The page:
When most of us pay at the gasoline pump, we know the prices are very high relative to the Mainland. Part of the problem is the different taxes that are imposed on fuel. We are actually going to talk about something else, but we will return to this later.
What you may or may not have heard is that Hawaii’s power prices are among the highest in the nation as well. Not surprisingly, one of the big reasons for this is taxation. Hawaii power companies pay some taxes you have probably heard of, and others which you probably haven’t.
For starters, Hawaii power companies do not pay our ubiquitous General Excise Tax (GET). Instead, they pay the Public Service Company Tax (PSCT), which is imposed on gross income (that is, there are few allowable deductions), similar to the GET, but the rate is higher. The rate of tax varies between 5.885 percent and 8.2 percent depending on the profitability of the power company. Four percent of the gross income goes to the state and the rest goes to the counties. The reason for this set-up is that power companies typically have lots of property and real estate interests that are hard to value, such as the right to run power lines through, over, or under property. This tax was adopted in 1932, when the state was in control of taxes on for-profit enterprises as well as taxes on property. So the PSCT was imposed on utilities instead of the GET and the real property tax. The 1978 Constitutional Convention decided, with the voters’ approval, to give the property tax over to the counties. So now that the real property tax belongs to the counties, it is, of course, fair that they get a piece of the PSCT.
Next, the state Public Utilities Commission charges a fee to utilities. It is 0.25 percent of gross income, but is paid twice a year for a total of 0.5 percent of gross income.
But that’s not all. Our power companies also pay the Public Utility Franchise Tax, which is an additional 2.5 percent of gross income. This tax is imposed by state law, but, curiously enough, it is all paid over to the county.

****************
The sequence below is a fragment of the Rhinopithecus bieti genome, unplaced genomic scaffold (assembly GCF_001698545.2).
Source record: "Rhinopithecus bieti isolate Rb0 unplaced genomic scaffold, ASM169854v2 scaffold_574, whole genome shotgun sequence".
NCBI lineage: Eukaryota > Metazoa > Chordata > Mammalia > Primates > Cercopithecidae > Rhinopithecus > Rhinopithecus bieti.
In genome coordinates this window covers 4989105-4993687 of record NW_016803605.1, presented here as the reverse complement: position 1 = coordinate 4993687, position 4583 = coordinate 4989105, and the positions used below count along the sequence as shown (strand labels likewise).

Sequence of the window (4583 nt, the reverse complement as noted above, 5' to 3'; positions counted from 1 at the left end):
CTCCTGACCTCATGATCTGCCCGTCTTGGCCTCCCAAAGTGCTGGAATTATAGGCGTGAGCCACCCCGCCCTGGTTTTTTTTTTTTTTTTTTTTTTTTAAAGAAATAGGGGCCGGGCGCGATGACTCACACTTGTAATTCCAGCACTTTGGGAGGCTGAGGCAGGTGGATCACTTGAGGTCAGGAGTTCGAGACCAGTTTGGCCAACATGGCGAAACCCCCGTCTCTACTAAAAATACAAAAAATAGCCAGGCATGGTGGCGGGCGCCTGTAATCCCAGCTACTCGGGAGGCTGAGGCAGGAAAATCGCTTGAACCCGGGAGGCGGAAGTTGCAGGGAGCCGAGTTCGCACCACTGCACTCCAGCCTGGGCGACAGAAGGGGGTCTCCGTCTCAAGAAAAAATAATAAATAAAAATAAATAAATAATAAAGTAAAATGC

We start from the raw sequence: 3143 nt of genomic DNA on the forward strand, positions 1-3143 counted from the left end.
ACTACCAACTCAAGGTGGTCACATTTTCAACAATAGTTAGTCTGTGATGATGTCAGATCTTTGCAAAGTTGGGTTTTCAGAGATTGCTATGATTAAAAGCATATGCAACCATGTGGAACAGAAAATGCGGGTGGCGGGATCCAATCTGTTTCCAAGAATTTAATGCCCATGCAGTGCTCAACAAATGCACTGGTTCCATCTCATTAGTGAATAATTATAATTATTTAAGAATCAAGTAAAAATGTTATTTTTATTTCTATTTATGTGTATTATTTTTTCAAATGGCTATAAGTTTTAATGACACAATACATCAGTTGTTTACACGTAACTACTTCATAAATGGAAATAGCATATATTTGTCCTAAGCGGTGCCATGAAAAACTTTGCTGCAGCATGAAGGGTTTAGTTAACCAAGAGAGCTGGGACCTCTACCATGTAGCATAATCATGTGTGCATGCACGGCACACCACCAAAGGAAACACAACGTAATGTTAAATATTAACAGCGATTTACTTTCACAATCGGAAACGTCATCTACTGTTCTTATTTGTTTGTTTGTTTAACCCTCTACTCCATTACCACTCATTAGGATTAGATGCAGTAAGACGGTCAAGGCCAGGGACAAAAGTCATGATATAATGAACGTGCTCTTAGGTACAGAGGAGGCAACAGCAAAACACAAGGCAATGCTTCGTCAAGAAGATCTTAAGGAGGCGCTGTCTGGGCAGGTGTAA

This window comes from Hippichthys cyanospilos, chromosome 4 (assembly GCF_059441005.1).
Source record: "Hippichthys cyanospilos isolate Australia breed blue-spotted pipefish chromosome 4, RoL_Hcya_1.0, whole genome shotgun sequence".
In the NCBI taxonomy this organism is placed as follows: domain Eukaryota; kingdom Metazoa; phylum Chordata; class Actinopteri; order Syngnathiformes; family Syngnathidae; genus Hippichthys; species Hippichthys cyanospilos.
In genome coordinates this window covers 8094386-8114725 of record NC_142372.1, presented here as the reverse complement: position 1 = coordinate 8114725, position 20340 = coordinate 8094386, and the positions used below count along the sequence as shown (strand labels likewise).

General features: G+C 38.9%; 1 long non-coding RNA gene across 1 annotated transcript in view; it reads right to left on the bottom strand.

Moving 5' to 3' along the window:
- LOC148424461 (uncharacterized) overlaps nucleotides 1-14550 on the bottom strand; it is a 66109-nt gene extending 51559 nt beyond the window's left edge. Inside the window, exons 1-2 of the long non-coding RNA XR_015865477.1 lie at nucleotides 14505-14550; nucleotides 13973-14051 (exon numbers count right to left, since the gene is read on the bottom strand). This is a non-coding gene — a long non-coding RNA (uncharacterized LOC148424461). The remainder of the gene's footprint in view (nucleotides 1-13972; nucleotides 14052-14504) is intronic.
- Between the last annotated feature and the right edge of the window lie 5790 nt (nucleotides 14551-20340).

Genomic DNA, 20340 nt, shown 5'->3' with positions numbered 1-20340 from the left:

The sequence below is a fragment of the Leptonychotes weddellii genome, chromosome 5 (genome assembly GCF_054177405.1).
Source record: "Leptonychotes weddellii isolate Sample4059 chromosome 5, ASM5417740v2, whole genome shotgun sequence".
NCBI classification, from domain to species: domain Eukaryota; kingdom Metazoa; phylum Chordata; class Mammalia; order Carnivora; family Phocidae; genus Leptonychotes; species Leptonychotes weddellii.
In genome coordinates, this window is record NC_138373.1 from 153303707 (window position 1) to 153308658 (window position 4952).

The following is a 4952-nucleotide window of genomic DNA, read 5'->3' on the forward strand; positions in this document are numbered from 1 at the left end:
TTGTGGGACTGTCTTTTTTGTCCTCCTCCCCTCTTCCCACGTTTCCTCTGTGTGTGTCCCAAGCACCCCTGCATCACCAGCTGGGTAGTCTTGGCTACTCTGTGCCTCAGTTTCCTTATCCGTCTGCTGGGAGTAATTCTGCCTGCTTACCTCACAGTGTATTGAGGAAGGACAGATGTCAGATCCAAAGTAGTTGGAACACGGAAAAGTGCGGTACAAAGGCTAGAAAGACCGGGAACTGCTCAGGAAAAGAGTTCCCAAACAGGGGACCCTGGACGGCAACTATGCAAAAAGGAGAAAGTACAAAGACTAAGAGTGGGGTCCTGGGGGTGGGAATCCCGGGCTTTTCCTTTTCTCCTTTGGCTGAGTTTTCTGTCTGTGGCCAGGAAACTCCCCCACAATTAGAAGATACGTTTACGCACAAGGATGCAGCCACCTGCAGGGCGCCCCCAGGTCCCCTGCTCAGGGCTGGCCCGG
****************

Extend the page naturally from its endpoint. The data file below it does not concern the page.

Then, of course, power companies pay federal and state income taxes like pretty much every other business.
But the fun doesn’t stop there. Most of our power companies produce some power by using renewable energy sources, but the reality is that most of it is produced by burning petroleum products. There are additional taxes on petroleum products, as mentioned at the beginning of this article. There is a fuel tax of 2 cents per gallon on diesel fuel, naphtha, and other off-highway fuels. There is the environmental response tax, also known as the barrel tax, which is imposed at $1.05 per barrel of imported petroleum products (although that tax rate was supposed to be temporary, it was recently extended by a law just passed and signed last month).
All of the above are some reasons why our power prices are shockingly high.
One avenue of relief is presented by a proliferation of alternative power producers. So far, most of the taxes applicable to Hawaii power companies don’t apply to alternative power. But at the same time, most alternative power is not always on – solar power isn’t generated at night and wind power shuts off when the wind stops blowing. If an alternative power producer sells wholesale power to a utility, the alternative producer gets taxed and then when the utility resells it most of the taxes described above still apply to the utility. And if the alternative producer draws power from the utility during down times and sells it to retail customers, the alternative producer pays retail rate taxes and the utility does too.
So, state and county lawmakers? With more awareness of these issues, can we challenge you to come up with “current” solutions without “static”?
• Tom Yamachika is interim president of the Tax Foundation of Hawaii.